So what we've now got, as we look forward with bated breath to the received wisdom of the IT future of the second decade of the twenty first century is:
. a server processor running code (some of the time, but much of the time it's idle)
. an insecure and overpriced piece of software from Vendor V running native on the processor (today it's called a hypervisor)
. an insecure and overpriced piece of software from Vendor M that thinks it's running native on the processor but isn't (it used to be called an OS when people were being generous)
. an insecure and overpriced network
. an insecure and overpriced set of essential network security facilities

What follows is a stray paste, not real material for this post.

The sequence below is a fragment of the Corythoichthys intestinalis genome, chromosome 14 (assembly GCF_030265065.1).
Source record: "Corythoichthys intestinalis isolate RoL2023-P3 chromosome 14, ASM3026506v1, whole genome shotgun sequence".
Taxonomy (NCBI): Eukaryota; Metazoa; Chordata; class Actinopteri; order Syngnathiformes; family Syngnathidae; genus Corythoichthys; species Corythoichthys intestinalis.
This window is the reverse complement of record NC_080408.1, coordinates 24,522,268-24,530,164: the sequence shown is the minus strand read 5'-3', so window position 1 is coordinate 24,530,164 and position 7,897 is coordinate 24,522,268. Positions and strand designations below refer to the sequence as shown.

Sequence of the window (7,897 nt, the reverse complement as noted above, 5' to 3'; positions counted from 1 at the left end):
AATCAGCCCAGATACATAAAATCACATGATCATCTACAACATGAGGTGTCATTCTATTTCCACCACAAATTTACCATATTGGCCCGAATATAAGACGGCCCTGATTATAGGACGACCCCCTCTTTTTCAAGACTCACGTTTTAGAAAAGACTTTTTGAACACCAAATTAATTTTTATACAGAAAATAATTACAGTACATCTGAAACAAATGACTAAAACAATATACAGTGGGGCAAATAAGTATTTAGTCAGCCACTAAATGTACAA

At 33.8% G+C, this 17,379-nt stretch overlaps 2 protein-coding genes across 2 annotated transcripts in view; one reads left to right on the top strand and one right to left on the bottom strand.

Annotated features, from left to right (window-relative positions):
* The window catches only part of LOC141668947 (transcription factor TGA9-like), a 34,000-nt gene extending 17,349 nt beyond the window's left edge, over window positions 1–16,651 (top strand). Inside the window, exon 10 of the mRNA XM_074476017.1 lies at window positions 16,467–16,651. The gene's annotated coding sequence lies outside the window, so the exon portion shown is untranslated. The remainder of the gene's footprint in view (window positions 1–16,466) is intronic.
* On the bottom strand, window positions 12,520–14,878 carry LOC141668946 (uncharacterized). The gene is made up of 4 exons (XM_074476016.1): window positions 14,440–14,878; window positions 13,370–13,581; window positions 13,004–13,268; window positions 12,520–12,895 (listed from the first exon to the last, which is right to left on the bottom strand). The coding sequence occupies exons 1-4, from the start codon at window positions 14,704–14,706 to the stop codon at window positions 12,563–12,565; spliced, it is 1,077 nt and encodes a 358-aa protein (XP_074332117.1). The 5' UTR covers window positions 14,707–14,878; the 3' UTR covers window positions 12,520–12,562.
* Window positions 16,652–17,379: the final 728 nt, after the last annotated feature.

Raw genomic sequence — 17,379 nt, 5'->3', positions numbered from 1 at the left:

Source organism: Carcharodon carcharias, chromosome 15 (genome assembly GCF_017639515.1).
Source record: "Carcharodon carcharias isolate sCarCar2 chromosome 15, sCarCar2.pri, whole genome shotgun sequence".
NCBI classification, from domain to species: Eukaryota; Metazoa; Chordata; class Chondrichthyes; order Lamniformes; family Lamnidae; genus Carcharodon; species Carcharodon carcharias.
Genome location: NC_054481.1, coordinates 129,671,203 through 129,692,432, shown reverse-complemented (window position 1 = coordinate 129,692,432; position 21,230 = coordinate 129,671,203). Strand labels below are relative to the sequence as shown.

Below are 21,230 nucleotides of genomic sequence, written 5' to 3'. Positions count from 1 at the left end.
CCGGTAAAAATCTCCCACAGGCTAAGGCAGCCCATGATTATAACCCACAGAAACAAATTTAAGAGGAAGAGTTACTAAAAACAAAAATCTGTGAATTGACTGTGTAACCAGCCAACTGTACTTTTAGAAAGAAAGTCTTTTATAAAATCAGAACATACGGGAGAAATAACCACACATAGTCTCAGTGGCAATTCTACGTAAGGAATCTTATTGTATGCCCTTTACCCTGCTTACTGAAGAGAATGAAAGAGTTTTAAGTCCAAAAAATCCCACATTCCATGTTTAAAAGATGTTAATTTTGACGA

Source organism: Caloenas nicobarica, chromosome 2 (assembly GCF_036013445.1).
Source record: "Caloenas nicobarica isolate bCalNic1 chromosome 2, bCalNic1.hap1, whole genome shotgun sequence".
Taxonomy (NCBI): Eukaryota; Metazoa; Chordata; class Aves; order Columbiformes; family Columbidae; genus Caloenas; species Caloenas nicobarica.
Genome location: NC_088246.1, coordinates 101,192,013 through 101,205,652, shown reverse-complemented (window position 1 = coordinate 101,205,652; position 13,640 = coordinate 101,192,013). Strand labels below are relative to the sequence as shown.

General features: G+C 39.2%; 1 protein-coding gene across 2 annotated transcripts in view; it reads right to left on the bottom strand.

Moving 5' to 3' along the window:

. an insecure and overpriced set of application software (much but not all of which is from Vendor M) that doesn't care whether it's native or not so long as it looks like an x86
. an insecure and overpriced set of desktop clients that need constant tending from an army of clueless helldesk staff
You could probably add "and unreliable" in at least half the entries above too.
And Gartner genuinely expect people to believe that this race for the gutter really makes more sense than mainframes and minicomputers, which used to be designed and implemented by people who may not have been Microsoft Certified but at least probably knew what they were doing (on a good day)?
Marvellous. Absolutely ***** marvellous. I wish I could work for an IT market analyst (or vendor) and get paid for the rubbish they produce.